FATHER: There are a lot of people who…that…they’re not as fortunate as you are and the only thing they get for Christmas is a new pair of shoes. And they’re damn happy to get it. And we’re happy they come to our store. And our job is to make sure they get a pair they like!
SON: I guess.
FATHER: Your sister sold shoes. She did fine.
(Thinking out loud.)
FATHER: Never complained. Probably the best shoe girl we’ve ever had.
SON: Why isn’t she here?
FATHER: (beginning to lose patience) Because she went to college — which we paid for by selling a lot of shoes — and she got a job.
(thinking out loud again)
FATHER: Too bad she couldn’t come home for awhile.
SON: Dad — we’re completely different. We have opposite personalities!
FATHER: Anybody can do it!
SON: That’s easy for you to say.
FATHER: Son, this is something we need right now. Shoes are an important part of this business. Your grandmother is eighty-three and she still spends her mornings selling shoes.
SON: I know.
FATHER: She can help you.
SON: I know.
FATHER: There are people who won’t let anybody else wait on them. If your grandmother’s not here, they come back another day.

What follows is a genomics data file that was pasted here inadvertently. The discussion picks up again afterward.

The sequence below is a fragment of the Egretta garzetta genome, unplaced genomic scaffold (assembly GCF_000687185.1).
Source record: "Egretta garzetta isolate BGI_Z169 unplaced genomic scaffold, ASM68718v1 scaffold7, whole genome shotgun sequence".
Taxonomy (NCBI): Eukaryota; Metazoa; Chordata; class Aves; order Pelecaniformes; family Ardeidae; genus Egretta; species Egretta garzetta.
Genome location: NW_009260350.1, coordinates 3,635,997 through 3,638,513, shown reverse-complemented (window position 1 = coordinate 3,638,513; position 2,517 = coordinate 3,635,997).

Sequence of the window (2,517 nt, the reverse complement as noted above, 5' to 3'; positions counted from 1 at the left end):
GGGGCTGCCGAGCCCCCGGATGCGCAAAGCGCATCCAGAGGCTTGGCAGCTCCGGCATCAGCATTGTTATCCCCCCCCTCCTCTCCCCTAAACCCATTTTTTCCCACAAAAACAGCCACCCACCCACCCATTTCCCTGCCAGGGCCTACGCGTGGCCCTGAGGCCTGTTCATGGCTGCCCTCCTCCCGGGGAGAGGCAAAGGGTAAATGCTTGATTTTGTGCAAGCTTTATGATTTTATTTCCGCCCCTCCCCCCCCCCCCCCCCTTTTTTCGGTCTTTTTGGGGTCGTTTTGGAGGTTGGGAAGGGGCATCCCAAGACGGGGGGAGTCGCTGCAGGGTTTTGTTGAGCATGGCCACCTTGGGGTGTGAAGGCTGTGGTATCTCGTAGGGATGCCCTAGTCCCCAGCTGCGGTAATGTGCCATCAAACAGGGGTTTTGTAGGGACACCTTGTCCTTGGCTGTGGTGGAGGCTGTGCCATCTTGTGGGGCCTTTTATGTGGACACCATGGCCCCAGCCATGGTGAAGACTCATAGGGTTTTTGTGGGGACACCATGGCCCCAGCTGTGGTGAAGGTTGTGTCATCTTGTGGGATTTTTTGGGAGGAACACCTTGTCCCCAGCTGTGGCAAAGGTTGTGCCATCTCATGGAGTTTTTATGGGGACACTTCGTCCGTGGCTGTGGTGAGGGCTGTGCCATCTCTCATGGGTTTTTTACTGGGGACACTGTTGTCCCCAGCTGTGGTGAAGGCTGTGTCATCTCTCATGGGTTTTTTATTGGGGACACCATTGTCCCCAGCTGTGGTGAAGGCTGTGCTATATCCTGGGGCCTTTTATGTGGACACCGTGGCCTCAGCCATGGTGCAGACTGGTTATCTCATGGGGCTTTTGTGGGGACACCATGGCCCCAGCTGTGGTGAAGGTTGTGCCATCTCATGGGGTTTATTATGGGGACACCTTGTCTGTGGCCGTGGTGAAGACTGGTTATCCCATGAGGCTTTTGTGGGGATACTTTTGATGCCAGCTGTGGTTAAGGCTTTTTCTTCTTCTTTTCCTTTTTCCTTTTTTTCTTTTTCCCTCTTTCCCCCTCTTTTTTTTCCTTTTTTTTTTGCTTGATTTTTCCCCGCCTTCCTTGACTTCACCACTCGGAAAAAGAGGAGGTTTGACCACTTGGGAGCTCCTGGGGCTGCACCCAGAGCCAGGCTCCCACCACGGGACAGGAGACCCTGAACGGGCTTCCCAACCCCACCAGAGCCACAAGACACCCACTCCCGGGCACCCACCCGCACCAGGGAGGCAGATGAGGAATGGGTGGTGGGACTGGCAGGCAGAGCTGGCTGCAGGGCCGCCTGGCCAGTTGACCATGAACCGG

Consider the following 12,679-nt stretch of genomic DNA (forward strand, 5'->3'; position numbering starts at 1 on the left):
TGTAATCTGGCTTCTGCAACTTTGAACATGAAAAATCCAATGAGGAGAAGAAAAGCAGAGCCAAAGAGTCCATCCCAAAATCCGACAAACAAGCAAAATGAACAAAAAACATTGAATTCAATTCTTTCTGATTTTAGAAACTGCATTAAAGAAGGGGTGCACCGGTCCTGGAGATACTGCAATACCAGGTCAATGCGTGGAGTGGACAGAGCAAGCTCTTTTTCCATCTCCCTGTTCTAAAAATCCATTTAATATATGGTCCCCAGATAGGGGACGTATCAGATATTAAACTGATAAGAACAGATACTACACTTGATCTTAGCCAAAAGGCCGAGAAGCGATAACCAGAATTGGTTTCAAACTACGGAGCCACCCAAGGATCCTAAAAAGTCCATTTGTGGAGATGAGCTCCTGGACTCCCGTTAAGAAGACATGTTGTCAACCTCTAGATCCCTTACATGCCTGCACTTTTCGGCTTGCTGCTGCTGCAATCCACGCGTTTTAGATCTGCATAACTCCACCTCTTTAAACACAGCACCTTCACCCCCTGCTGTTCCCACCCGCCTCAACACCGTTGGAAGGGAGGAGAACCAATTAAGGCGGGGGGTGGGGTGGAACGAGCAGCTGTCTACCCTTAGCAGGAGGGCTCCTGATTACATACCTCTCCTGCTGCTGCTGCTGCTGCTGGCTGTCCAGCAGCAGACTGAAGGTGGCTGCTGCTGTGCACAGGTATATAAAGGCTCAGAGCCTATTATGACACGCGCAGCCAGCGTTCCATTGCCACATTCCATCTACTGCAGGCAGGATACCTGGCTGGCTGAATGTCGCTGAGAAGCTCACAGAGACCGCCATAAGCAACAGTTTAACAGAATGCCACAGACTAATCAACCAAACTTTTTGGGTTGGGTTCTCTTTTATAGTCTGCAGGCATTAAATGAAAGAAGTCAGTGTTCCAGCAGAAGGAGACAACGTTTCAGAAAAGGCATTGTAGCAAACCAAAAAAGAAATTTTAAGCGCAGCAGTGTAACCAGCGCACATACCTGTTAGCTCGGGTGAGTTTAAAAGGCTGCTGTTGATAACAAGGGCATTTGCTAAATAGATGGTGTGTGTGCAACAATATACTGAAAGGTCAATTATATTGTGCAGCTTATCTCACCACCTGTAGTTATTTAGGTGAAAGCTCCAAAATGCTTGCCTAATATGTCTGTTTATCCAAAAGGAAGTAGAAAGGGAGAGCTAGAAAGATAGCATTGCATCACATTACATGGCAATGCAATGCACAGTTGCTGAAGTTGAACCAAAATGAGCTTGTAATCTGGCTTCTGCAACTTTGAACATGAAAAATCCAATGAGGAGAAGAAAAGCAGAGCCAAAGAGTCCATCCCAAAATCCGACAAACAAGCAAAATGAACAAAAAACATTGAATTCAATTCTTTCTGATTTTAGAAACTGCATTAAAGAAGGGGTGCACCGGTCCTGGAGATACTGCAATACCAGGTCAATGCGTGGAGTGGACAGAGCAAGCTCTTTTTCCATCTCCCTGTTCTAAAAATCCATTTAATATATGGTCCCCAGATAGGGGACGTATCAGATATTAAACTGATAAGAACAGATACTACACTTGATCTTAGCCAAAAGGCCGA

SON: I know. I know.
FATHER: Once you get going, you’ll have loyal customers too — people who want only you to wait on them.
SON: Dad, I don’t like feet. Different people like different body parts. Other people’s feet are not my best thing. They smell and I don’t like to touch ‘em.
FATHER: I’ve spent a good deal of my life touching other people’s feet. Those people’s feet put food on our table. It’s time for you to get out there. Someday, this business could be yours.
(He starts to cry)
FATHER: (reacting) What’re ya? C’mon now!
SON: I have to?
FATHER: I’m afraid so.
(Father waits a moment while Son collects himself.)
FATHER: Here’s a tip. Don’t say–
SON: (blurting, smart-ass) “May I help you?”
FATHER: If you know not to say it, then why do you say it?
SON: When did you hear me say it?
FATHER: You said it in the Boy’s Department.
SON: Everybody else says it.
FATHER: They shouldn’t. If you say “May I help you,” they say “just looking.” We want to wait on customers.
SON: Then what are you supposed to say?
FATHER: Say hello.
SON: Just hello.
FATHER: Yeah, say hello.
SON: Then what?
FATHER: Well…then they say hello back, and you’ve started a conversation. Talk about whatever — the weather, sports, anything…get to be friends. Then, “What size do you wear?”
SON: (being a smart-ass) You know what size I wear.
FATHER: Say, “What size do you wear?” to the customer. They’ll tell you and you halfway there. Try it. Do it a few times and you might like it.
SON: No I won’t.
FATHER: Try to like it. Life’s lot easier if you anticipate liking the things you have to do.
(Again the boy begins to cry.)
FATHER: If you get in a pinch. Come get me.
(Three chairs. The Son, now wearing a necktie, nervously waits on The Customer. She extends her leg toward him and he slips a shoe on her foot. The Customer’s Mother sits beside her.